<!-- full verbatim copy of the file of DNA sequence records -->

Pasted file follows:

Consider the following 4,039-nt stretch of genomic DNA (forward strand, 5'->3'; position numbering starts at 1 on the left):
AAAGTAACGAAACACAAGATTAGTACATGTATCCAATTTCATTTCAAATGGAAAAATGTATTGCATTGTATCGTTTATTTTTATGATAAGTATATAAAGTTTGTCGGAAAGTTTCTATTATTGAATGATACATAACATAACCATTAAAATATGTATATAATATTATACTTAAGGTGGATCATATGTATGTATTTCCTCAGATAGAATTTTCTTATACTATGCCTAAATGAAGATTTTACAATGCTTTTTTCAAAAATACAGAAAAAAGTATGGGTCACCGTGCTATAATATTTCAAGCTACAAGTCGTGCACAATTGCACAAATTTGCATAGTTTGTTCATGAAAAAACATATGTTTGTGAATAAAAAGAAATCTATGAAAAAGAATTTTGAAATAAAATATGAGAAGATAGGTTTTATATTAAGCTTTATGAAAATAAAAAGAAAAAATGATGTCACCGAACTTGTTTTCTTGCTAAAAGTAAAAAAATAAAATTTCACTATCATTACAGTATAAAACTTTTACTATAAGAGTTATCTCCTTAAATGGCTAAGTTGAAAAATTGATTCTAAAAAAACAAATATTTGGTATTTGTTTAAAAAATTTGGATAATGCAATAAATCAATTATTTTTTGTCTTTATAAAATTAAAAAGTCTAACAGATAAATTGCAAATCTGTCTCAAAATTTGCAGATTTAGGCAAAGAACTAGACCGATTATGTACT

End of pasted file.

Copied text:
Consider the following 4,039-nt stretch of genomic DNA (forward strand, 5'->3'; position numbering starts at 1 on the left):
AAAGTAACGAAACACAAGATTAGTACATGTATCCAATTTCATTTCAAATGGAAAAATGTATTGCATTGTATCGTTTATTTTTATGATAAGTATATAAAGTTTGTCGGAAAGTTTCTATTATTGAATGATACATAACATAACCATTAAAATATGTATATAATATTATACTTAAGGTGGATCATATGTATGTATTTCCTCAGATAGAATTTTCTTATACTATGCCTAAATGAAGATTTTACAATGCTTTTTTCAAAAATACAGAAAAAAGTATGGGTCACCGTGCTATAATATTTCAAGCTACAAGTCGTGCACAATTGCACAAATTTGCATAGTTTGTTCATGAAAAAACATATGTTTGTGAATAAAAAGAAATCTATGAAAAAGAATTTTGAAATAAAATATGAGAAGATAGGTTTTATATTAAGCTTTATGAAAATAAAAAGAAAAAATGATGTCACCGAACTTGTTTTCTTGCTAAAAGTAAAAAAATAAAATTTCACTATCATTACAGTATAAAACTTTTACTATAAGAGTTATCTCCTTAAATGGCTAAGTTGAAAAATTGATTCTAAAAAAACAAATATTTGGTATTTGTTTAAAAAATTTGGATAATGCAATAAATCAATTATTTTTTGTCTTTATAAAATTAAAAAGTCTAACAGATAAATTGCAAATCTGTCTCAAAATTTGCAGATTTAGGCAAAGAACTAGACCGATTATGTACT